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It would be handy during debugging to have multiple consoles (not multiple monitors, which I already have). I am imagining something like Console.WriteLine(1, String1) which would send String1 to one console window 1 and Console.WriteLine(2, String2) which would send String2 to console window 2.

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3 Answers

up vote 3 down vote accepted

Nope

A process can be associated with only one console, so the AllocConsole function fails if the calling process already has a console. A process can use the FreeConsole function to detach itself from its current console, then it can call AllocConsole to create a new console or AttachConsole to attach to another console.

http://msdn.microsoft.com/en-us/library/ms681944(VS.85).aspx

Instead you can use WinForms or WPF to create multiple "console" windows and write a simple WriteLine method to append text to a text box or similar.

Another option is to open a log file, and use that as your second "console".

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Do these functions have a wrapper in .Net? –  configurator Mar 22 '09 at 19:59
    
I don't know. Should be possible to P/Invoke them if not. –  Logan Capaldo Mar 22 '09 at 20:54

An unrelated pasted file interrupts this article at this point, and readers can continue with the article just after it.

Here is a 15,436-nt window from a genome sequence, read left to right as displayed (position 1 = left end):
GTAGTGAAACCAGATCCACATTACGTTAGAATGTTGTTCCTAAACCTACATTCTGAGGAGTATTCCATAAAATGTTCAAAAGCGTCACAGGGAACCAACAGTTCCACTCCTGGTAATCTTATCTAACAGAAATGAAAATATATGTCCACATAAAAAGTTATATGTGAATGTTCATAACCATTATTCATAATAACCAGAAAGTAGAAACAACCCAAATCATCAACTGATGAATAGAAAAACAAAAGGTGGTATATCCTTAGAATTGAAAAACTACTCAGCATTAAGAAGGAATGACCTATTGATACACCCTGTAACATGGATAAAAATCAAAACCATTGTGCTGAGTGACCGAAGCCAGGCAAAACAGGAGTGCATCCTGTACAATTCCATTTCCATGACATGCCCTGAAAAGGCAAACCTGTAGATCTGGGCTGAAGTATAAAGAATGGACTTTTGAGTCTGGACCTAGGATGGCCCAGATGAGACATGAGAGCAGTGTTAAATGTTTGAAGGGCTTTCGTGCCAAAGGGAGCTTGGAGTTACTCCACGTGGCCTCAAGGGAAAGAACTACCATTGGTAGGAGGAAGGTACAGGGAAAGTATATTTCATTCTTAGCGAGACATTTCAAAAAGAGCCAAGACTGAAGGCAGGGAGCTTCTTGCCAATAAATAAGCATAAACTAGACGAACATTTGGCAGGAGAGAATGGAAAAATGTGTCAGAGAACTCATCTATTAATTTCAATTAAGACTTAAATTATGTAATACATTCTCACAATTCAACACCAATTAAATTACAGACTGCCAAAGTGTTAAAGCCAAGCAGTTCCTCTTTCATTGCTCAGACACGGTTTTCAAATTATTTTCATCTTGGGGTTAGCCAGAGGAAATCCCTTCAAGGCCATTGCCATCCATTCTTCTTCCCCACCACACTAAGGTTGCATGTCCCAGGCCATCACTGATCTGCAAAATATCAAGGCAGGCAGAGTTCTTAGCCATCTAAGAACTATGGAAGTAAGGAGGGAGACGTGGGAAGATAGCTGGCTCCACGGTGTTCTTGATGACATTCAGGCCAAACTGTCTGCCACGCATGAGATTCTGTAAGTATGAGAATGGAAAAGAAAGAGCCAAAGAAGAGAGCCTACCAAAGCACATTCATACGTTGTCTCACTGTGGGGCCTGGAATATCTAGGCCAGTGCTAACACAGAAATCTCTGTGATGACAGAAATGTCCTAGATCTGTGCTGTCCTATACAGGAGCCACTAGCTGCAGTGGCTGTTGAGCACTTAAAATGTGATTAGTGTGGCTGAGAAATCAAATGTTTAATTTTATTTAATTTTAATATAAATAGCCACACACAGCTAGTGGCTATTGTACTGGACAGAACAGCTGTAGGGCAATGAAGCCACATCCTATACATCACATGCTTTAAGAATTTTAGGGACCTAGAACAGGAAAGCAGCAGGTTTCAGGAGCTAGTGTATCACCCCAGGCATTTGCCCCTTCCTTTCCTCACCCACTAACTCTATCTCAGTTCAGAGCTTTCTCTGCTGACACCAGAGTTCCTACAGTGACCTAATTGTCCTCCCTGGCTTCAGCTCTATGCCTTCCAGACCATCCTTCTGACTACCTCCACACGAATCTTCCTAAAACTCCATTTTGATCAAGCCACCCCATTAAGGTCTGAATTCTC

The question is would P/Invoking them not crash (and burn) the Console API. It definitely could... –  configurator Mar 24 '09 at 0:32
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Is it possible to have 2 Windows Consoles in the same application

No. The Console class is just a very thin wrapper around the Win32 idea of a console. Essentially everything you see when you use cmd.exe. There is no way to create 2 of these for a single process.

Could I have 2 Console like windows

Yes. It would be possible to essentially build a very console like class in WPF or WinForms. Use that to spit out text to a command line like application.

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Rather than multiple consoles you might want to consider the idea of multiple log appenders. I'm not a real big fan of printf debugging, but I do sometimes see a place for multiple log files. Using something like log4net, you can configure multiple appenders and loggers that correspond to different classes/namespaces and log these to separate files. You could use the logging information to help debug using something like TextPad to view the log file(s) while debugging, since TextPad, unlike NotePad, detects and allows you to view the contents of any updates done while the file is open. There may be other editors that allow this, too, but I'm familiar with TextPad.

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